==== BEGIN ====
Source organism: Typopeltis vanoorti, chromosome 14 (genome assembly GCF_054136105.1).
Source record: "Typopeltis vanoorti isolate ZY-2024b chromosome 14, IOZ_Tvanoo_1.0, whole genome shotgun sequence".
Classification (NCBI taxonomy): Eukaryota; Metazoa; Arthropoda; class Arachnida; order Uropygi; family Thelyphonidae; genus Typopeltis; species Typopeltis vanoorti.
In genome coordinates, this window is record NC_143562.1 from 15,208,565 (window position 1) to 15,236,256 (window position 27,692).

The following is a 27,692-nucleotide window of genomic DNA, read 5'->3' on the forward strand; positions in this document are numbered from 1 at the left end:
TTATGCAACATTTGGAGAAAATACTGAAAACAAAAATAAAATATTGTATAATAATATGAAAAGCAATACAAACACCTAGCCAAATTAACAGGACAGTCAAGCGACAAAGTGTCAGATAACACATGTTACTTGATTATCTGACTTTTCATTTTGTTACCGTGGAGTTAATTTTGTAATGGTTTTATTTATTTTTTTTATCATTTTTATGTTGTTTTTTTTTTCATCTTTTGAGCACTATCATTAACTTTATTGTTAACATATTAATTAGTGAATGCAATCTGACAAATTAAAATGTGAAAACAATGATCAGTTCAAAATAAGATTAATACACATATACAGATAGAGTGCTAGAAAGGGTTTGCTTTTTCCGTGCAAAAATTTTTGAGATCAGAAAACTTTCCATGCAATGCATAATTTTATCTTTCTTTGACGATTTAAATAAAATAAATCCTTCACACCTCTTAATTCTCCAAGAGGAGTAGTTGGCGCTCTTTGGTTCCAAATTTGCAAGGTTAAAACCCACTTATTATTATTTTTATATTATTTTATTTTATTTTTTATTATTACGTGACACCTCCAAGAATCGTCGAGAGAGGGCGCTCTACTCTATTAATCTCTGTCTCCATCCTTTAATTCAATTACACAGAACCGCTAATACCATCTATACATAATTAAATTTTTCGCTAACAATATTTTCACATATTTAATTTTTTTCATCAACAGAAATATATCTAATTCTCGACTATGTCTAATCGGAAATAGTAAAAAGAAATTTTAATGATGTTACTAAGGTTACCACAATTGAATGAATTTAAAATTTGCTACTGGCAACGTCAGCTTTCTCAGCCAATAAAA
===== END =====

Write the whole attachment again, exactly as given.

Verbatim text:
Source organism: Typopeltis vanoorti, chromosome 14 (genome assembly GCF_054136105.1).
Source record: "Typopeltis vanoorti isolate ZY-2024b chromosome 14, IOZ_Tvanoo_1.0, whole genome shotgun sequence".
Classification (NCBI taxonomy): Eukaryota; Metazoa; Arthropoda; class Arachnida; order Uropygi; family Thelyphonidae; genus Typopeltis; species Typopeltis vanoorti.
In genome coordinates, this window is record NC_143562.1 from 15,208,565 (window position 1) to 15,236,256 (window position 27,692).

The following is a 27,692-nucleotide window of genomic DNA, read 5'->3' on the forward strand; positions in this document are numbered from 1 at the left end:
TTATGCAACATTTGGAGAAAATACTGAAAACAAAAATAAAATATTGTATAATAATATGAAAAGCAATACAAACACCTAGCCAAATTAACAGGACAGTCAAGCGACAAAGTGTCAGATAACACATGTTACTTGATTATCTGACTTTTCATTTTGTTACCGTGGAGTTAATTTTGTAATGGTTTTATTTATTTTTTTTATCATTTTTATGTTGTTTTTTTTTTCATCTTTTGAGCACTATCATTAACTTTATTGTTAACATATTAATTAGTGAATGCAATCTGACAAATTAAAATGTGAAAACAATGATCAGTTCAAAATAAGATTAATACACATATACAGATAGAGTGCTAGAAAGGGTTTGCTTTTTCCGTGCAAAAATTTTTGAGATCAGAAAACTTTCCATGCAATGCATAATTTTATCTTTCTTTGACGATTTAAATAAAATAAATCCTTCACACCTCTTAATTCTCCAAGAGGAGTAGTTGGCGCTCTTTGGTTCCAAATTTGCAAGGTTAAAACCCACTTATTATTATTTTTATATTATTTTATTTTATTTTTTATTATTACGTGACACCTCCAAGAATCGTCGAGAGAGGGCGCTCTACTCTATTAATCTCTGTCTCCATCCTTTAATTCAATTACACAGAACCGCTAATACCATCTATACATAATTAAATTTTTCGCTAACAATATTTTCACATATTTAATTTTTTTCATCAACAGAAATATATCTAATTCTCGACTATGTCTAATCGGAAATAGTAAAAAGAAATTTTAATGATGTTACTAAGGTTACCACAATTGAATGAATTTAAAATTTGCTACTGGCAACGTCAGCTTTCTCAGCCAATAAAA